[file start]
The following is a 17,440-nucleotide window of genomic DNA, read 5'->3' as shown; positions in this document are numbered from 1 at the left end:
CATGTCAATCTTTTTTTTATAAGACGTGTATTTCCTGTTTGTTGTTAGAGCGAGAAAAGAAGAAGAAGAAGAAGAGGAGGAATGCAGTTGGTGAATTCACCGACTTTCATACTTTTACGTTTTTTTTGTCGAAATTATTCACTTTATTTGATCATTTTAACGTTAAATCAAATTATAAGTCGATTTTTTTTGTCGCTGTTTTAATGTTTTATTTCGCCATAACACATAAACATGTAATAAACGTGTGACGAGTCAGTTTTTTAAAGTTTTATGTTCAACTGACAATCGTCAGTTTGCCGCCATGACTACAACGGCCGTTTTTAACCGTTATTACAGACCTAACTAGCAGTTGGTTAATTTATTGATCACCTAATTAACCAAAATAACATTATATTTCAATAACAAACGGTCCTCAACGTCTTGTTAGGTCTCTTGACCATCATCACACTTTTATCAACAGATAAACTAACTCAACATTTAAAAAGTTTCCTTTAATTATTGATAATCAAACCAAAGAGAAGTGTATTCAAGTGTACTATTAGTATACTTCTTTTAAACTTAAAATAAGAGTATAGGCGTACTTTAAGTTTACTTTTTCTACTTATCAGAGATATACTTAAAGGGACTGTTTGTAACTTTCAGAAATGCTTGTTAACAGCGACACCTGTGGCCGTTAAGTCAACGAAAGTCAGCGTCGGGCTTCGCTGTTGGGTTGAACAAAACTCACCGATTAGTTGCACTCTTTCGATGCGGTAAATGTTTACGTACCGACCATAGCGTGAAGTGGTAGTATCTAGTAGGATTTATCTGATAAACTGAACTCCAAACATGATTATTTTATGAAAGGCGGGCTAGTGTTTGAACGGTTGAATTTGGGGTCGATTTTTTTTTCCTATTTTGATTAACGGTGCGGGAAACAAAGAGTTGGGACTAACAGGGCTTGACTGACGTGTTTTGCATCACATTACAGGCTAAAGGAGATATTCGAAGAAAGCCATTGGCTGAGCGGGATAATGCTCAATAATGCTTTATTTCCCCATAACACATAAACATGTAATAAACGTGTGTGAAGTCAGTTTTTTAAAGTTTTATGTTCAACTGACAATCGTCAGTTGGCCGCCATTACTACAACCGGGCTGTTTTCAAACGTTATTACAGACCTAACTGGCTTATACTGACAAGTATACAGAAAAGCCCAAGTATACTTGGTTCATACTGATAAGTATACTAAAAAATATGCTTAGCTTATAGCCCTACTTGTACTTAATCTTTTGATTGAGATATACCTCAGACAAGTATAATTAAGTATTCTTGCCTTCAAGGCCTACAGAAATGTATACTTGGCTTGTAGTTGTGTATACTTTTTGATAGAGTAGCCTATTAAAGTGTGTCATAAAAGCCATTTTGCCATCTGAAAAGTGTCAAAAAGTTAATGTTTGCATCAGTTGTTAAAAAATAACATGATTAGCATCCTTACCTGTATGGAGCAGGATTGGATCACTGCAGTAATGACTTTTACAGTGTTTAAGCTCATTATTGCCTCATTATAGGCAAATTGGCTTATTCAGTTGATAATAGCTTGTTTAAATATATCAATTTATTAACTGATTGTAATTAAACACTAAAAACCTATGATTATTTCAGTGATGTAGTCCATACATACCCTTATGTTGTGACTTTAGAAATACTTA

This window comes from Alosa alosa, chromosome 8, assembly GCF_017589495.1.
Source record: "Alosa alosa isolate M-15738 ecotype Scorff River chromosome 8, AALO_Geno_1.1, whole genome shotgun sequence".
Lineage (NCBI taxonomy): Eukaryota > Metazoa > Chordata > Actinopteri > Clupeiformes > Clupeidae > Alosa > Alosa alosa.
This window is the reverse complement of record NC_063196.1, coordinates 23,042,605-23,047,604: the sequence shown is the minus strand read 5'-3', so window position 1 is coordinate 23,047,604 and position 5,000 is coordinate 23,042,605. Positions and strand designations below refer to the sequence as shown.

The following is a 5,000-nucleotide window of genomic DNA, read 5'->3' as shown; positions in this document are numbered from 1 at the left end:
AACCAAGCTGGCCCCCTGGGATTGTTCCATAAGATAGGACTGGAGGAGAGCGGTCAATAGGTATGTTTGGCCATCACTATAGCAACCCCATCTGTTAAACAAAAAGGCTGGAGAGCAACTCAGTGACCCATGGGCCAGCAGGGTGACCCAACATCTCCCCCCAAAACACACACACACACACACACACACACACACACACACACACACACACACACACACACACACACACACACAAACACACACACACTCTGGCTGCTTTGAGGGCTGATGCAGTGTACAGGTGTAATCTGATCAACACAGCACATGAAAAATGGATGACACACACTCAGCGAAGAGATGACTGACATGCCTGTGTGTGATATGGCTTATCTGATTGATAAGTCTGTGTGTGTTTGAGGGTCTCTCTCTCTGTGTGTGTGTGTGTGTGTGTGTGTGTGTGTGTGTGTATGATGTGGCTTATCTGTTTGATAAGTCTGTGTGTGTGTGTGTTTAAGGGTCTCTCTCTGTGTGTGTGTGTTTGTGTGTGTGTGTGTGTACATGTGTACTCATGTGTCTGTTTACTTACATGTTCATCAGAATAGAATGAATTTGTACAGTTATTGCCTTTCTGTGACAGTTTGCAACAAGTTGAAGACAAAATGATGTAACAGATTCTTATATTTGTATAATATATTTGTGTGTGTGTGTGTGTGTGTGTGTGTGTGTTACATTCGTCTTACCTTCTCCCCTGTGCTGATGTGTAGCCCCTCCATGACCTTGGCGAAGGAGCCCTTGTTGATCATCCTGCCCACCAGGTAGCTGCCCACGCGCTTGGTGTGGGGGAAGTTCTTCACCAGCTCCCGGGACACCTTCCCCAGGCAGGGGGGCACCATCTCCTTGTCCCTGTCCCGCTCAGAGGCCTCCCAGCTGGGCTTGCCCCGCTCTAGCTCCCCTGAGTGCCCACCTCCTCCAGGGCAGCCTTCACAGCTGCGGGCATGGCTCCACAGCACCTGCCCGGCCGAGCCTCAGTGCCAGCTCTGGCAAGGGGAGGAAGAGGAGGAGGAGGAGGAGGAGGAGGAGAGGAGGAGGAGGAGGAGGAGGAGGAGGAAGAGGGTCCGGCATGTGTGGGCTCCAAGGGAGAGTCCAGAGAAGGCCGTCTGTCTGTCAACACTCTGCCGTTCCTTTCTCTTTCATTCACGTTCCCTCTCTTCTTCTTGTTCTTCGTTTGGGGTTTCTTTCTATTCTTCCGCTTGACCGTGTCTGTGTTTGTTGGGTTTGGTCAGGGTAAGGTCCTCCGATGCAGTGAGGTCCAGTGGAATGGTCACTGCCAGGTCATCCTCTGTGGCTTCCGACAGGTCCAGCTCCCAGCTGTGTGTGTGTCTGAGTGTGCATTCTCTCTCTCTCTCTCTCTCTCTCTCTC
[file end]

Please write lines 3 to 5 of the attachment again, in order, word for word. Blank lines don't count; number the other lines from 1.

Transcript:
This window comes from Alosa alosa, chromosome 8, assembly GCF_017589495.1.
Source record: "Alosa alosa isolate M-15738 ecotype Scorff River chromosome 8, AALO_Geno_1.1, whole genome shotgun sequence".
Lineage (NCBI taxonomy): Eukaryota > Metazoa > Chordata > Actinopteri > Clupeiformes > Clupeidae > Alosa > Alosa alosa.